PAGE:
Ted Prior’s children’s series, Grug, has been loved by tens of thousands of Australian children since originally published over the period from the late 70s to the early 90s. Republished in 2009, and now with the help of Windmill Performing Arts and QPAC’s Out Of The Box Festival, a new generation of children are being exposed to Grug and his adventures.

Nathan O’Keefe, Lucas Stibbard and Jude Henshall operate the puppets in the show – designed by Jonathan Oxlade and remaining faithful to Prior’s illustrations – and all give delightful performances. The show, directed by Sam Haren, draws from several of Prior’s books, starting with telling of the creation of Grug (he began life as the top of a Burrawong tree which fell to the ground, and grew stripes, legs and a face) and following Grug as he has fun and solves simple problems.

Stories included Grug and His Garden, where Grug discovers a snail eating his garden, so he plants more so they can both be happy; Grug Goes Fishing, including a very funny sequence in which a goggled O’Keefe operates fish, seaweed and a crab; Grug Plays Soccer, where Grug and friend Cara the carpet snake (operated by the wonderfully expressive Henshall) play a game; and Grug Learns to Dance, in which the children in the audience all learn “The Grug”.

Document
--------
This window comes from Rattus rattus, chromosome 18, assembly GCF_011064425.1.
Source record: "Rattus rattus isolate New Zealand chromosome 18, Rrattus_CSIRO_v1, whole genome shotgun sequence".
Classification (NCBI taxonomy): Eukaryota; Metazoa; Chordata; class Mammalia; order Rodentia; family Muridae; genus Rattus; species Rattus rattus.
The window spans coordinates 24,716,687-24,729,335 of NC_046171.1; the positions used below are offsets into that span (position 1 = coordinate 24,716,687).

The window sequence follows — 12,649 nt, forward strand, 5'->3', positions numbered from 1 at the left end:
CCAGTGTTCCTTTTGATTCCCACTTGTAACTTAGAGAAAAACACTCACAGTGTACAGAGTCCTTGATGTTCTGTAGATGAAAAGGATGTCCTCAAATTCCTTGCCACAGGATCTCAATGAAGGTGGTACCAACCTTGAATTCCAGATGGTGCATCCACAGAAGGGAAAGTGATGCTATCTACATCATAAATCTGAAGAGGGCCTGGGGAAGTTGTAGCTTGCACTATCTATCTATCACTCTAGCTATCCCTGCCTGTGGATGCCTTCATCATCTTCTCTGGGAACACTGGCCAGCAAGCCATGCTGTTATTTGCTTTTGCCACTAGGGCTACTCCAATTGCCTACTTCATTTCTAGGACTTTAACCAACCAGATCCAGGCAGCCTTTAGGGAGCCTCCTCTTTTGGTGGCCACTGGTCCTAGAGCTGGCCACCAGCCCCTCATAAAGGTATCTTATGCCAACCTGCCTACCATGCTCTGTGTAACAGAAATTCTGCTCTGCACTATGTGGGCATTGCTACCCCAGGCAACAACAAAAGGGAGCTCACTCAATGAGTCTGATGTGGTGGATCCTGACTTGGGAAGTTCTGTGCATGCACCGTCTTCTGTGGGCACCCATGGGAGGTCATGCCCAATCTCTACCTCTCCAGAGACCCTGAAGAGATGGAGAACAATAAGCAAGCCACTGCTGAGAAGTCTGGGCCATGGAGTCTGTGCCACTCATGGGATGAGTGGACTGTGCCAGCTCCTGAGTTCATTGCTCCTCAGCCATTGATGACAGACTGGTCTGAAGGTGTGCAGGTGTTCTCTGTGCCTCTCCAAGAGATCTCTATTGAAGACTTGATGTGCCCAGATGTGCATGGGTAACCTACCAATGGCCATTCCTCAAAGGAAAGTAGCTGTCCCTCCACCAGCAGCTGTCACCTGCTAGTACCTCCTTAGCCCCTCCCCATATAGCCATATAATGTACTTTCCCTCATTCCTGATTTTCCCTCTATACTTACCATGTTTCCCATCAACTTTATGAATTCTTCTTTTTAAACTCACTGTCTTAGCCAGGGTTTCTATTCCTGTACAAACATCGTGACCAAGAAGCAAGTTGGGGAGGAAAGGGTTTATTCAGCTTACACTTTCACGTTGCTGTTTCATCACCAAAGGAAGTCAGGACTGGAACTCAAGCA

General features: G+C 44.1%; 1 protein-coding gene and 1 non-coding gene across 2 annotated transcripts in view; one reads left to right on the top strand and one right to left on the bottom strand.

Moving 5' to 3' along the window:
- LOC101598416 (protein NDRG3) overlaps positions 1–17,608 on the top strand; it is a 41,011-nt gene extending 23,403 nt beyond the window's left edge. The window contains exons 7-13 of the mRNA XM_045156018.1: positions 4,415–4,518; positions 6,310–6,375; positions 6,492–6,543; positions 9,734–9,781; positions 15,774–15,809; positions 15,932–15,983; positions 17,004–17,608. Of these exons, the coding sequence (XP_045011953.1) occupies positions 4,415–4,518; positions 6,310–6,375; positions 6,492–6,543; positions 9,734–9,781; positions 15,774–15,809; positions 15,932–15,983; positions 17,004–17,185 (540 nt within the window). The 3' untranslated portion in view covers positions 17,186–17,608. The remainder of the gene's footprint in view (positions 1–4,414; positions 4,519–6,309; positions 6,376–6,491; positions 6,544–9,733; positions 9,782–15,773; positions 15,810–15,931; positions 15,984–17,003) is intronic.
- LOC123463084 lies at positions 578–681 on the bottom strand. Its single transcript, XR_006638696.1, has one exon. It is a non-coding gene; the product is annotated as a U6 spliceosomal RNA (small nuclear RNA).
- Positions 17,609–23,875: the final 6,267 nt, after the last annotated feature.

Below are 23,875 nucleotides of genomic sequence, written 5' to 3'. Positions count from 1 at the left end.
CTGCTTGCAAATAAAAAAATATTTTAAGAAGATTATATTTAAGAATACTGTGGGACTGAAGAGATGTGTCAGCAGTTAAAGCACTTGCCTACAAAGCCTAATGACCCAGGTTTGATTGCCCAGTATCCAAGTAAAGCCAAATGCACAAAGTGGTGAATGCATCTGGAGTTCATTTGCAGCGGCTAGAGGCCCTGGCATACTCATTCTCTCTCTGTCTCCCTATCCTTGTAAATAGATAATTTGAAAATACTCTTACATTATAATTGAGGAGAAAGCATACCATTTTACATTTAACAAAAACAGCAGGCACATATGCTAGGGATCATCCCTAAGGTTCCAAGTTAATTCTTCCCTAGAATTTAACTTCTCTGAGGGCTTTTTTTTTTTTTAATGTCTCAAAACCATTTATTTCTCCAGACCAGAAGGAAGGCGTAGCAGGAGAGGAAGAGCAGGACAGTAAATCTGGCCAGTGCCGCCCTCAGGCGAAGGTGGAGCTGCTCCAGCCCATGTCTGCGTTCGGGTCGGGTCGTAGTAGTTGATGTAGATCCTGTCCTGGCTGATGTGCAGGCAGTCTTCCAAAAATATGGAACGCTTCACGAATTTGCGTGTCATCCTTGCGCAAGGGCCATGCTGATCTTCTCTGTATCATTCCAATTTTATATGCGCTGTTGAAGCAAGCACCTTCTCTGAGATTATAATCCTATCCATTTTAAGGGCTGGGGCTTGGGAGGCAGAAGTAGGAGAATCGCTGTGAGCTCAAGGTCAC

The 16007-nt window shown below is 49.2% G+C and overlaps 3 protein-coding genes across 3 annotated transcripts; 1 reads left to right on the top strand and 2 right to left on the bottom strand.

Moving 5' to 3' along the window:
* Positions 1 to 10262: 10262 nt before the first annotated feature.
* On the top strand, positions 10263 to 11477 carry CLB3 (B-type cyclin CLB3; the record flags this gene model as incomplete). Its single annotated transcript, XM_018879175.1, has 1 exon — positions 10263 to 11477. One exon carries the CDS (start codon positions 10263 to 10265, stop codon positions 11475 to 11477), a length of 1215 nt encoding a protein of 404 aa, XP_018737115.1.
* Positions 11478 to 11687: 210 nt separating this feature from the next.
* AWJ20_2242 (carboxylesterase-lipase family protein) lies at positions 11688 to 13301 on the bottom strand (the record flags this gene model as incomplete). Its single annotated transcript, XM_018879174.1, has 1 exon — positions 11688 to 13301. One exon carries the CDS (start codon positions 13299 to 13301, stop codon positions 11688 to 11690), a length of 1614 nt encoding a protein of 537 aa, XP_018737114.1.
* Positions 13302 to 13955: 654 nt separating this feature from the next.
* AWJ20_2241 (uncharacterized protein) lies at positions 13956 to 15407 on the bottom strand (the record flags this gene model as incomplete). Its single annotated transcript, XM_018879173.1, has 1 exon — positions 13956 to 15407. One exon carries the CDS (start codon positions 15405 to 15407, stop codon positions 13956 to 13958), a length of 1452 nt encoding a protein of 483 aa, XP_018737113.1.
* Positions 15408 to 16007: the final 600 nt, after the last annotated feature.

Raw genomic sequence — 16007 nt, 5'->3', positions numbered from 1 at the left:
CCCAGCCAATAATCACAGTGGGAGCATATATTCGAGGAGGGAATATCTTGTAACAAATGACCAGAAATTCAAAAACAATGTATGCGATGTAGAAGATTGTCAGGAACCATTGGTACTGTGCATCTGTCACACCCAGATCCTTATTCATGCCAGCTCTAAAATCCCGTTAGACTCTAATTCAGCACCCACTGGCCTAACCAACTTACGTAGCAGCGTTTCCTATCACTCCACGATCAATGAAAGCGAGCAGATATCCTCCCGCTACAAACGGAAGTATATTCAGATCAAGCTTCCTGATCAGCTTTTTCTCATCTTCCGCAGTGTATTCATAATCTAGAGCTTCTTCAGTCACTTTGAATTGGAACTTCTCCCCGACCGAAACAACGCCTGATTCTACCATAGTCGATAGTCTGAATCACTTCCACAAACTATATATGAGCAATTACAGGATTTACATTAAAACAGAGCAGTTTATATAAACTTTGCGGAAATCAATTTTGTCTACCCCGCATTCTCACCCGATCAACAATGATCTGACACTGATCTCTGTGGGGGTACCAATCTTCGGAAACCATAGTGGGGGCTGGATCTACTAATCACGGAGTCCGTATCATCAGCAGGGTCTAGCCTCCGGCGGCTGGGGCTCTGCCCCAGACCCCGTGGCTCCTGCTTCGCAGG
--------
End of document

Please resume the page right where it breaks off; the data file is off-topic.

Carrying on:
A simple narrative structure is used to introduce each story: O’Keefe is delivering parcels to Grug when he discovers they are all empty. So one-by-one he takes some items from a bag which seemingly belongs to an audience member, places them in the parcel, and they magically transform into the catalyst for the story: water from a drink bottle and a small toy fish become a fishing-rod, an ordinary apple grows into a giant apple. Similarly, the individual stories all end with the same structure, as Grug goes to sleep after his adventure.

This simple device meant the stories were all clearly defined, and more than that, it allowed constant surprise and anticipation as to what would come next.

The short show started late as late arrivals drifted in, causing some of the children who had been waiting to become restless, but once the show started they were enamored. Three-year-old Ruby couldn’t sit still through the show – not for being bored, but because she was straining to get closer to see what Grug and her personal favourite, the snake Cara, were doing. At the end of the show, the children were all invited to come a bit closer and say goodbye to Grug and his friends.

Windmill has again created a show in which children can wonderfully discover the magic and the fun and play in theatre. A show for Windmill’s youngest audience, one- to five-year-olds, the adults in the audience were having almost as much fun as the kids – both through watching the play, and watching the children become engrossed in the story and the characters. And, due to demand, a special performance for “original” fans of the books has been added to the Adelaide season: I certainly enjoyed rediscovering a childhood friend on stage.

Grug plays at the Forge Theatre, Maryatville High School, until April 24th, followed by a season in Studio 1, QPAC, from June 8-13th as a part of the Out Of The Box Festival.